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Everything’s Bigger in Movies

Oops! Not all creative accounting in the motion picture industry is premeditated, as followers of Cineplex Odeon Corp. have discovered.

Toronto security analysts recently asked the movie and theater company why its 1988 annual report alludes to tax-loss carryforwards of $100 million at the end of 1987, when the annual report for that year said the sum was a mere $15 million.

No explanation for the $85-million discrepancy was offered in the latest annual report. But Cineplex Chairman Garth H. Drabinsky solved the mystery with a shrug. The lower number, he said, was just a “typographical error.”

‘Toons Baking Well

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Melissa Thomas is looking for her fortune in cookies, and Cruella, Dumbo and Snow White are showing her the way. Slowly. A junior at the University of Southern California, she is the first person to receive a license from Walt Disney Co. to put Disney characters on cookies. She has them baked in Seattle in three-inch, white-cake circles, then iced with a hard, shiny glaze that includes a remarkably colorful portrait of a character. The marketing major said she has sold 50,000 around the country so far to movie theaters, which sell them for 75 cents to $1.25 each. That’s a good start, she thinks--but not enough to repay the $10,000 she borrowed from her family to get started in business.

Century City: Seat of Suitors

Rival suitors for Northwest Airlines--billionaire oilman Marvin Davis and investor Alfred Checchi--are far from strangers. The two are master-minding their separate takeover bids from offices just two floors apart in Fox Plaza, the same Century City high-rise where former President Reagan conducts business. Fox Plaza is owned by media mogul Rupert Murdock, who bought it from Davis in 1985. Joked one Davis acquaintance, “Too bad he didn’t wire it for sound.”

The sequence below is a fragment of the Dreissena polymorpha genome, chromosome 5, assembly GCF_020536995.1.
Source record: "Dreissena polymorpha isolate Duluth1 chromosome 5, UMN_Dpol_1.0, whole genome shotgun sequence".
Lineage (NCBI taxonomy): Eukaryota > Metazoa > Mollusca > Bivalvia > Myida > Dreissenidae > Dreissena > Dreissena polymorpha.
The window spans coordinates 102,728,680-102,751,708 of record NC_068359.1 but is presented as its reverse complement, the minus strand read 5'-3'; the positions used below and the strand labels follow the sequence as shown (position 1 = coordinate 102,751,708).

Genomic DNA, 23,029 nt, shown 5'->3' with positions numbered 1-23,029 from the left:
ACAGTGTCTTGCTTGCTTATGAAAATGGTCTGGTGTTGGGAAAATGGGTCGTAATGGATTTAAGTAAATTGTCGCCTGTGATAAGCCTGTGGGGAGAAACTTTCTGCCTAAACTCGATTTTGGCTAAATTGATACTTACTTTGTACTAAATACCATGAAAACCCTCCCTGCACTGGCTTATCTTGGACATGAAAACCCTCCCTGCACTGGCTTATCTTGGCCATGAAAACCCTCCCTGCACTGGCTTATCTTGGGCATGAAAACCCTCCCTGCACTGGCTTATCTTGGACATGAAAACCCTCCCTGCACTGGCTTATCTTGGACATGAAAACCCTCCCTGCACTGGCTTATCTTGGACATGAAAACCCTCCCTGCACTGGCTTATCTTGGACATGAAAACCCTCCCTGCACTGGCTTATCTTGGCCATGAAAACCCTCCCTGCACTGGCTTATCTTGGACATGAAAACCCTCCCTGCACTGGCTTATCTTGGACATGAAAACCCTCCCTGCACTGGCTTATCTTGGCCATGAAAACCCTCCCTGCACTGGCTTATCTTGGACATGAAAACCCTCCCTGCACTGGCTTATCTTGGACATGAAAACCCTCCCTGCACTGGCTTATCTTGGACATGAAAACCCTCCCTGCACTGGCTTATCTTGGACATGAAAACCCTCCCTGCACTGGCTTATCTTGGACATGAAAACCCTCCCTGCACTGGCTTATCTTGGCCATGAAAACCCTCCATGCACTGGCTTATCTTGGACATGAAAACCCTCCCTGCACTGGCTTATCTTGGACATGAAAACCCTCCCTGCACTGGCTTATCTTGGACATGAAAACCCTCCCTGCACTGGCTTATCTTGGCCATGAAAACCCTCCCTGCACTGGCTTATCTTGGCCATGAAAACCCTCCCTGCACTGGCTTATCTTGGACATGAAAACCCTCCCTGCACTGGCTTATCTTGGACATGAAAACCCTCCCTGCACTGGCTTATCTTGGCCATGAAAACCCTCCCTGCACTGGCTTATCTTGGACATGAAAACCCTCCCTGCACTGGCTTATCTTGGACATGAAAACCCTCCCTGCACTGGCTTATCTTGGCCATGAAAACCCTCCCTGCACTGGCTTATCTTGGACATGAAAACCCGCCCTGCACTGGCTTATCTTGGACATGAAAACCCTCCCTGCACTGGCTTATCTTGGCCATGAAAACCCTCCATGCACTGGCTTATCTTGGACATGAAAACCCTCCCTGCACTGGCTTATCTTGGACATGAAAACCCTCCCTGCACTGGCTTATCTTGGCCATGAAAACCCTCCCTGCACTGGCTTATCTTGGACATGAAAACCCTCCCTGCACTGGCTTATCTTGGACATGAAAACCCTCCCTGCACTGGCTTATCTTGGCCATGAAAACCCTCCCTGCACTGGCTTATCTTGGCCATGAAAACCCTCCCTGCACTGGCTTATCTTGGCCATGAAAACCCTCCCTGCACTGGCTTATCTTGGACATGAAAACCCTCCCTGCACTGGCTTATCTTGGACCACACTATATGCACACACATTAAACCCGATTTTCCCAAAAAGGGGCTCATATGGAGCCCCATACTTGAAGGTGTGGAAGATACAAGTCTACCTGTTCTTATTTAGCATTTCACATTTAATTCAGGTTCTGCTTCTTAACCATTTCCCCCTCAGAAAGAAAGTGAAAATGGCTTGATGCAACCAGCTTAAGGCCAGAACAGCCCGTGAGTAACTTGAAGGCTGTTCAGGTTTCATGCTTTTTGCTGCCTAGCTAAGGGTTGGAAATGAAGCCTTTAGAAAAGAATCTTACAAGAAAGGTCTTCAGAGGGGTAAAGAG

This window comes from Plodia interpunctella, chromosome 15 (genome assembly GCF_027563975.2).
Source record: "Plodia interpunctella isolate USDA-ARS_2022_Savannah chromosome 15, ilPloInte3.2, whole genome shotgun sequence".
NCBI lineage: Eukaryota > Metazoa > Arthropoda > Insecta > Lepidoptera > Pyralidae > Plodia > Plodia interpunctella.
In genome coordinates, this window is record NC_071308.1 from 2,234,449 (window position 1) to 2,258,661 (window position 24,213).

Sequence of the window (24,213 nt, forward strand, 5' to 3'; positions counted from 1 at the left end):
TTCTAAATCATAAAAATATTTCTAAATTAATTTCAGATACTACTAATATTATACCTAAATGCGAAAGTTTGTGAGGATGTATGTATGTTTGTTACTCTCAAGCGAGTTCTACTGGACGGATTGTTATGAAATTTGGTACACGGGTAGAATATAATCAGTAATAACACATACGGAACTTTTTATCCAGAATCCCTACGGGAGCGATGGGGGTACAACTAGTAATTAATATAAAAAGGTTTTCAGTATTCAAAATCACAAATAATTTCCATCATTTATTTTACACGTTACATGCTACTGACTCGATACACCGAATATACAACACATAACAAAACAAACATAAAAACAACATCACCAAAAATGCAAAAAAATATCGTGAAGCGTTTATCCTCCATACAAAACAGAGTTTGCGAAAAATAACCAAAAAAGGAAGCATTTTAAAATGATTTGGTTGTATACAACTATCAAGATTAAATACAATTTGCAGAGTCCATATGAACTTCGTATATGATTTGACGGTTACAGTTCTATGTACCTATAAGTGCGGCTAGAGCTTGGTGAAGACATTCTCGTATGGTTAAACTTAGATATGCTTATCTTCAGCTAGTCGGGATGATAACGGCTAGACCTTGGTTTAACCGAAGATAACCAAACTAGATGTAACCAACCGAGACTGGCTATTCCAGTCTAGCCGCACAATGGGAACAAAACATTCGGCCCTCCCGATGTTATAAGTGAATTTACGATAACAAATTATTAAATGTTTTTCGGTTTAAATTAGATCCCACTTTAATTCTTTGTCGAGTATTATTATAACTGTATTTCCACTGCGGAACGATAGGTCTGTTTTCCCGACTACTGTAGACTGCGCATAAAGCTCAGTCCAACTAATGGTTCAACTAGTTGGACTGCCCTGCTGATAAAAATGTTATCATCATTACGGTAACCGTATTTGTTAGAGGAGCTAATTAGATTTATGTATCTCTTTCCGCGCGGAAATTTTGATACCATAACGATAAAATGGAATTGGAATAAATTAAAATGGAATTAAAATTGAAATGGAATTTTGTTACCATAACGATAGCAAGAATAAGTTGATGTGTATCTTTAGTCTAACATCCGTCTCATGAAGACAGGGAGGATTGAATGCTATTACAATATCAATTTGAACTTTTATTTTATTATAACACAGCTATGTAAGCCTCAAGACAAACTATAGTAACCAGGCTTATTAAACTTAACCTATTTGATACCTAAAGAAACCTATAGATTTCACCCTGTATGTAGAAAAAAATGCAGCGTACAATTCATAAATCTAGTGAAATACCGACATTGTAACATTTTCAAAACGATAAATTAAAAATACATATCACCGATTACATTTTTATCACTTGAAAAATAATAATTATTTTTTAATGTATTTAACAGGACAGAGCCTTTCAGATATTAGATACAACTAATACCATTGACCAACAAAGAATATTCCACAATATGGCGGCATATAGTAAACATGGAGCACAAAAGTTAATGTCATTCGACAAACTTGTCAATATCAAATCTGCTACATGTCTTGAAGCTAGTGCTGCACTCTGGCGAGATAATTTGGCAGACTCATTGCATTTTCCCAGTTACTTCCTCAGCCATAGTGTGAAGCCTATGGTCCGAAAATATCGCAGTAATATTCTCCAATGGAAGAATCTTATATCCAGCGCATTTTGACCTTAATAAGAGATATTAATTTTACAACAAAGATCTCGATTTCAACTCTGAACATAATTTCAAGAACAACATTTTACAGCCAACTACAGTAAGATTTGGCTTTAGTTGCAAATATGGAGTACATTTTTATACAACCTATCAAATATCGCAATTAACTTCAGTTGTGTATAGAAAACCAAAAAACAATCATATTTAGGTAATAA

Tailored to the Early Bird

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Here’s a case of the early bird getting the pinstripes.

Richard E. Sherwood, a prominent Los Angeles lawyer with the firm of O’Melveny & Myers, had a problem. He liked shopping at Carroll & Co., a traditional men’s clothier on North Rodeo Drive in Beverly Hills. But he felt guilty leaving his busy practice in midday to go browsing.

When Richard Carroll, founder and owner of the 40-year-old store, heard Sherwood’s lament, he leaped into action. Starting Tuesday, the retailer will open his doors at 8 a.m. weekdays instead of the usual 9:30.

“We think we’re the first to do it,” he said, acknowledging that “logistically, it’s a very big problem for us” because of the need to schedule extra tailors and an early shift of salespeople. “I don’t know how cost-effective it will be,” Carroll said. “I don’t know if anybody will come in to buy anything, but a lot of people will come in to get things fixed and have a cup of coffee.” That’s coffee and two button-down shirts to go, please.

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Students of Capitalism

The U.S. economy may face challenges from overseas, but foreign students still flock here to learn the ABCs of capitalism.

Students from Hong Kong, Japan, Canada, France, Nigeria and other countries are most likely to major in business and management while in American colleges, according to a recent study by the National Science Foundation. In contrast, engineering is the first choice of students from India, Iran, Taiwan, Malaysia and South Korea.

Taiwan--with 25,660 students in U.S. classrooms--was the leading source of foreign scholars here in 1986, followed by Malaysia, China and South Korea.

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